Google Files For Patent To Search Your Desktop Files, Apps And Cloud Storage

Google Files For Patent To Search Your Desktop Files, Apps And Cloud Storage

Google wants to go beyond searching for Internet-based content with a new application that will allow it to search for content in users' PCs and mobile devices.
(Photo : Meneame Comunicacions, Sl I Flickr)

Google has filed a patent listing at the U.S. Patent and Trademark Office for a new application that will allow the search firm to look for content within the user's apps and files installed on his PC, mobile devices and in the cloud.

The patent, which is for "computer application data in search results," encompasses all kinds of computing devices, including desktop PCs, laptops, tablets and smartphones, which means Google aims to search both Internet-based and app-based content on people's devices.

"A computer-implemented search method includes receiving a registration request from each of one or more computer applications installed on a computing device and registering the applications in response to the request, wherein the registration request indicates an intent by the application to receive search query information from a search application associated with the device," the patent says

Google plans to use search through several applications, including native applications, remote services and registered applications. Remote services involve web products and apps, such as news websites and social media, while native applications include things such as bookmarks and user's contacts. Meanwhile, registered applications cover navigation apps such as Google Maps, social apps and apps such as media players and their contents.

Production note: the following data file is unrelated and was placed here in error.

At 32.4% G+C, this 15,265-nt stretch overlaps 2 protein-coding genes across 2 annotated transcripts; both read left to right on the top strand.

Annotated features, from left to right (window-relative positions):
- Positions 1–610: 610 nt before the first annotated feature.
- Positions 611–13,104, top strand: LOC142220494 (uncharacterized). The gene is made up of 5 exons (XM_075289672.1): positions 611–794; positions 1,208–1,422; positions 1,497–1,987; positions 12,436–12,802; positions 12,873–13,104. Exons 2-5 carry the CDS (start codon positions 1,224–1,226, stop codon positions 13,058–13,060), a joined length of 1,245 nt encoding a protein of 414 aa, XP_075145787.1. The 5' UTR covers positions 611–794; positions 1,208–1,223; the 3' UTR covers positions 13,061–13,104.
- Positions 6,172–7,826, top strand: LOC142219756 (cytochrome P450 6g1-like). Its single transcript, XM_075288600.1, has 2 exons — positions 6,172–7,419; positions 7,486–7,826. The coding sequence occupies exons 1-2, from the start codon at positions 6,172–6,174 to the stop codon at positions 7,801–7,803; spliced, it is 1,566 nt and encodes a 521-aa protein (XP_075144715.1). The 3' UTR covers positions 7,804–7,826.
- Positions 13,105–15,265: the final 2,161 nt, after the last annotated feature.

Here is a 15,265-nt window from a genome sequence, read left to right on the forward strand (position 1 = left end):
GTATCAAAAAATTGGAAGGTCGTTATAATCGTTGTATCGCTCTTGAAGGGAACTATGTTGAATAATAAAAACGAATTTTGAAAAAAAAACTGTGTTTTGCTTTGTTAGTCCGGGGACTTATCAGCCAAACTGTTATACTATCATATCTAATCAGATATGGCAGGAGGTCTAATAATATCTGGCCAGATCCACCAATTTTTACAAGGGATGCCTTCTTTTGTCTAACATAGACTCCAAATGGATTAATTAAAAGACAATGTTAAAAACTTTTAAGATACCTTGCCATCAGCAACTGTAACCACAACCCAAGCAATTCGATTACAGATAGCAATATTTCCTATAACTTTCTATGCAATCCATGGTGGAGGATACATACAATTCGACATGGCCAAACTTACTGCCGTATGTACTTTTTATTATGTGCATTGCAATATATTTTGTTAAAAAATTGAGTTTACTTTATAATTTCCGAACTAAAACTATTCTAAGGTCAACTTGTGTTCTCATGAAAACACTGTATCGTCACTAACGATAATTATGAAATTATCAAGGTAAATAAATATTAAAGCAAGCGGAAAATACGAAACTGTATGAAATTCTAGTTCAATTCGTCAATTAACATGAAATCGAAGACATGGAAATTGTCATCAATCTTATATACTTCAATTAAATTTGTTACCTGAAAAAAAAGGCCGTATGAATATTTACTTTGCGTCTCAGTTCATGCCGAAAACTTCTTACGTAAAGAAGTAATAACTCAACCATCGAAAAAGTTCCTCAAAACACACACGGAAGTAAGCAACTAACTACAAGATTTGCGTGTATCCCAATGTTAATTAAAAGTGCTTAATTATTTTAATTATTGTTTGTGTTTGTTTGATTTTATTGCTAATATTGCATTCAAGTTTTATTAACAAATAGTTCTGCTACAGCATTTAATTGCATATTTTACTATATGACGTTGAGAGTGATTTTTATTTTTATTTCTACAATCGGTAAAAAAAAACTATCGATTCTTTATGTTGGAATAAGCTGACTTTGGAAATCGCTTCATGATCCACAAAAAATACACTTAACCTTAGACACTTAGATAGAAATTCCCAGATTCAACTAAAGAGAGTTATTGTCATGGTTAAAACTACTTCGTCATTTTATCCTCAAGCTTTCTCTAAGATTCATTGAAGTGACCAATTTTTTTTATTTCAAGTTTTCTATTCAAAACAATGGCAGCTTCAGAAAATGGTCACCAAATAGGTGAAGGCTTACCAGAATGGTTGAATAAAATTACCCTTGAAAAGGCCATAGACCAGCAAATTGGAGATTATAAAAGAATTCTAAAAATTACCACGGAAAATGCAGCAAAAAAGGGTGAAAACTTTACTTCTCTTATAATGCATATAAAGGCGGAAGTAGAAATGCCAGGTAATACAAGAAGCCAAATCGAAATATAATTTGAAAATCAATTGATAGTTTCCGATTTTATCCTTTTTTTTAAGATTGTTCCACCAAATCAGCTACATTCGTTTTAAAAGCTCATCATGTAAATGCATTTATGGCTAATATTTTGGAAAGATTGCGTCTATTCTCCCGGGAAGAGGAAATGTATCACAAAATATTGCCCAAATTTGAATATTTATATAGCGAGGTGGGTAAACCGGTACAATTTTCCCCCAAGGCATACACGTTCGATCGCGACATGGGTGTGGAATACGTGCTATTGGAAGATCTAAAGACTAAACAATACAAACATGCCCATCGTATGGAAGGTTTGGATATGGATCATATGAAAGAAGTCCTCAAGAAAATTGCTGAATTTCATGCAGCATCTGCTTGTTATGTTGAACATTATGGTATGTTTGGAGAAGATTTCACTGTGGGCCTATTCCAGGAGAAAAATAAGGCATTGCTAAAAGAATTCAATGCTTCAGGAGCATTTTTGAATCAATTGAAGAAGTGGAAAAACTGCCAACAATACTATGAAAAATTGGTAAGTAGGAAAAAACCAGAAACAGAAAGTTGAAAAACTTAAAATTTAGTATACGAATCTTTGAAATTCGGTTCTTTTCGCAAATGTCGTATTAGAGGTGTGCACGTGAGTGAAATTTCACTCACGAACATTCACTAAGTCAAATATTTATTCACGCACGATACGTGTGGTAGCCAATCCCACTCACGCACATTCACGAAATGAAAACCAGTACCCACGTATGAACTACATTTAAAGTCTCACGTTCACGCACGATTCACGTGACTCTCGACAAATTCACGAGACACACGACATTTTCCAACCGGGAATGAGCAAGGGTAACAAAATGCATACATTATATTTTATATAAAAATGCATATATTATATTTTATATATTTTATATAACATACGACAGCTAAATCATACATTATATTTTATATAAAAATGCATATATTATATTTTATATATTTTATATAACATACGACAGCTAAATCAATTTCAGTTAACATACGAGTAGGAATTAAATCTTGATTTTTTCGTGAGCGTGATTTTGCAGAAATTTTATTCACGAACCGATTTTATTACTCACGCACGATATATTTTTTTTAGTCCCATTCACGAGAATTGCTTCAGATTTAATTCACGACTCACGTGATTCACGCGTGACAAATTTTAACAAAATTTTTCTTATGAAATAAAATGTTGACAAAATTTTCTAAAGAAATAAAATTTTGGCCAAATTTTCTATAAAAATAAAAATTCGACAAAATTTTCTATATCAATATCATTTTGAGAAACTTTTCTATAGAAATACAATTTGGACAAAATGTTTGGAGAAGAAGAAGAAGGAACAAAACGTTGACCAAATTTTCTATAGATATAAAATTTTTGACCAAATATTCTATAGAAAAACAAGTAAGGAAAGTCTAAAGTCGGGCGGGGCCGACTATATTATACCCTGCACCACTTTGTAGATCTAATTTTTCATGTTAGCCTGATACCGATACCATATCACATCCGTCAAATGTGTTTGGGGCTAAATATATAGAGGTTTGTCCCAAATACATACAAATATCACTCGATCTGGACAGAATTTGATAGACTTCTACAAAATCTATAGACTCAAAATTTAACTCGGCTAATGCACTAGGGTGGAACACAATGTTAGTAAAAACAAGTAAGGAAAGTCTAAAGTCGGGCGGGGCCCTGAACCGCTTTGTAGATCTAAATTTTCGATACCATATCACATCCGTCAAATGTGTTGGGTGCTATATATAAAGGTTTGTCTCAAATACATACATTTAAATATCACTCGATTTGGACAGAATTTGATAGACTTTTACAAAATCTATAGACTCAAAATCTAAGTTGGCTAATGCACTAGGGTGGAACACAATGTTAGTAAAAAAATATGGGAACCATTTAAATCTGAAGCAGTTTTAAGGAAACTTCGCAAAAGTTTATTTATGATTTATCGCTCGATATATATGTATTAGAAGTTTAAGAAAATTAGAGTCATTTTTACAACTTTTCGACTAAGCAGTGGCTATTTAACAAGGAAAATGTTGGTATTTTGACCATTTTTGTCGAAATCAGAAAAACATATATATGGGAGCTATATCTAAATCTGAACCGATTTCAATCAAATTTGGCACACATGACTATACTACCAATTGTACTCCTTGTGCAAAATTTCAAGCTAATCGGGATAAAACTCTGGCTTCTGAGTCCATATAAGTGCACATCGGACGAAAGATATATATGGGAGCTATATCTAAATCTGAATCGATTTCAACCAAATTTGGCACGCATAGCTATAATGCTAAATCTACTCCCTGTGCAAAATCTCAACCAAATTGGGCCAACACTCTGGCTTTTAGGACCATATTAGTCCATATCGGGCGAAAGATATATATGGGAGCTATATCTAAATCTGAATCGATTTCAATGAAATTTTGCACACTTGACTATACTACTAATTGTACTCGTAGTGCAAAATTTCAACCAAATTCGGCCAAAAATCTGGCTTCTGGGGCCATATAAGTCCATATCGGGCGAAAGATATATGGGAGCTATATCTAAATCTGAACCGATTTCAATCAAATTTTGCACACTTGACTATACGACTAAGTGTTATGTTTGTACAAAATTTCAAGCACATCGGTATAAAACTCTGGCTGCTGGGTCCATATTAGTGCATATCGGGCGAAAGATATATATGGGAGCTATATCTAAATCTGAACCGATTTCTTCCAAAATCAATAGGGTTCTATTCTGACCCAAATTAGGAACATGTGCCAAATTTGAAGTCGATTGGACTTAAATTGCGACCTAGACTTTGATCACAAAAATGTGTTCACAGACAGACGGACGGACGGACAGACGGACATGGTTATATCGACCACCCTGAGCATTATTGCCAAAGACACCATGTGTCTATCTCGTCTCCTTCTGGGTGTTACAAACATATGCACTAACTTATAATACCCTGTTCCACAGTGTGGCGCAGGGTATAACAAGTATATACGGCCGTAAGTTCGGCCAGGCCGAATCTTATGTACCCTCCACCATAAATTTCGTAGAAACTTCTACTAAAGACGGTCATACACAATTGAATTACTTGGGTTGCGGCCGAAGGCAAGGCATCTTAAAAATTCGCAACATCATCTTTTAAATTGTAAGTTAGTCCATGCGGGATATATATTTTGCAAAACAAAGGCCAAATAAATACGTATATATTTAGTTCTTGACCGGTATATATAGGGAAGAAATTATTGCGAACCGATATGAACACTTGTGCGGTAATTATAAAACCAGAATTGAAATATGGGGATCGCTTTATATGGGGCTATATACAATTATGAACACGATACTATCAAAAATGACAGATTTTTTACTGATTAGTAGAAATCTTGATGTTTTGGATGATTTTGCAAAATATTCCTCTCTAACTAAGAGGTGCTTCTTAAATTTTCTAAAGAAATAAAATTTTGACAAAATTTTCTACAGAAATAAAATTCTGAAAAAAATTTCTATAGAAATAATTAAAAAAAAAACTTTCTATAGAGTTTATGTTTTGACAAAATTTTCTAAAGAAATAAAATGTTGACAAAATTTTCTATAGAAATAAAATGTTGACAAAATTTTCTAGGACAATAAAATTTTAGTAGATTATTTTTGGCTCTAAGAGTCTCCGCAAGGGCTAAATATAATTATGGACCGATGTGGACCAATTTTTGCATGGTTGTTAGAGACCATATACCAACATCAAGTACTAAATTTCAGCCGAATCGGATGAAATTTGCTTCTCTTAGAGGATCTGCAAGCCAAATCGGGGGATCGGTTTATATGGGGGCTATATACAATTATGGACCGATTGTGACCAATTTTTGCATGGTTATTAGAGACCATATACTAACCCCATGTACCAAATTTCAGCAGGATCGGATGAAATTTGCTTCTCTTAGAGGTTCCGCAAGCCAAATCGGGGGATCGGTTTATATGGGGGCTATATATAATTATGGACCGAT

"The most common type of remote service is a typical web search engine that provides a list or other organization of objects that a user may select to be taken to web pages or other documents that are responsive to a query submitted by the user," the patent says. "The remote services can also provide recent news stories as search results; lists of products that a user might be able to buy, prices for the products, and links to sellers of the products; and social networking information such as data from pages of friends of a device user."

Google will always ask the user for his permission before accessing his data. Once Google is granted access, the company can begin searching for a certain item on Windows or Mac which, when found, can bring up hits both from the user's cloud-based services and from his hard drive.

The new search capabilities allow Google to gain a more comprehensive way of targeting users with ads. When conducting a search, users will also get search results that are more tailored for his requirements as determined by Google.

With Microsoft and Apple both devising new ways to conduct more personalized searches on their desktop OS, Google, still the king of search, sure wants to keep pace.

Meneame Comunicacions, Sl I Flickr

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